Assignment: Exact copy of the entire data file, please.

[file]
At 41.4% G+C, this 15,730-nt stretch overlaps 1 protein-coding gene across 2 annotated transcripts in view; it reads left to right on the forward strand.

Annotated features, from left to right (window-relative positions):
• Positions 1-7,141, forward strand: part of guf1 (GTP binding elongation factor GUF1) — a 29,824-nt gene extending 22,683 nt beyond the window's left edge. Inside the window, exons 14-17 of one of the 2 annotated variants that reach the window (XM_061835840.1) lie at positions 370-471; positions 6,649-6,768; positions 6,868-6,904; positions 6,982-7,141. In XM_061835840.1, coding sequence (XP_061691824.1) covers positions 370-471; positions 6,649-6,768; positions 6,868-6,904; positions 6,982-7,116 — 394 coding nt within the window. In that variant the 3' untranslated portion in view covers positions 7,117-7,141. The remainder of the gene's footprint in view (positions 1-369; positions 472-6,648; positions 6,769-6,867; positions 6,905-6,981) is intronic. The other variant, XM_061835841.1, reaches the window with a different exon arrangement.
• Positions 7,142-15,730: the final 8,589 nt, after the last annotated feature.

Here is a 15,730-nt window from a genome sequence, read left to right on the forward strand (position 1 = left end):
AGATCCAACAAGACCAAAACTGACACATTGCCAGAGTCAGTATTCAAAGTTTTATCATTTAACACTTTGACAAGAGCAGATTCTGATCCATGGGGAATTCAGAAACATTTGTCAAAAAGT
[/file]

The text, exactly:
At 41.4% G+C, this 15,730-nt stretch overlaps 1 protein-coding gene across 2 annotated transcripts in view; it reads left to right on the forward strand.

Annotated features, from left to right (window-relative positions):
• Positions 1-7,141, forward strand: part of guf1 (GTP binding elongation factor GUF1) — a 29,824-nt gene extending 22,683 nt beyond the window's left edge. Inside the window, exons 14-17 of one of the 2 annotated variants that reach the window (XM_061835840.1) lie at positions 370-471; positions 6,649-6,768; positions 6,868-6,904; positions 6,982-7,141. In XM_061835840.1, coding sequence (XP_061691824.1) covers positions 370-471; positions 6,649-6,768; positions 6,868-6,904; positions 6,982-7,116 — 394 coding nt within the window. In that variant the 3' untranslated portion in view covers positions 7,117-7,141. The remainder of the gene's footprint in view (positions 1-369; positions 472-6,648; positions 6,769-6,867; positions 6,905-6,981) is intronic. The other variant, XM_061835841.1, reaches the window with a different exon arrangement.
• Positions 7,142-15,730: the final 8,589 nt, after the last annotated feature.

Here is a 15,730-nt window from a genome sequence, read left to right on the forward strand (position 1 = left end):
AGATCCAACAAGACCAAAACTGACACATTGCCAGAGTCAGTATTCAAAGTTTTATCATTTAACACTTTGACAAGAGCAGATTCTGATCCATGGGGAATTCAGAAACATTTGTCAAAAAGT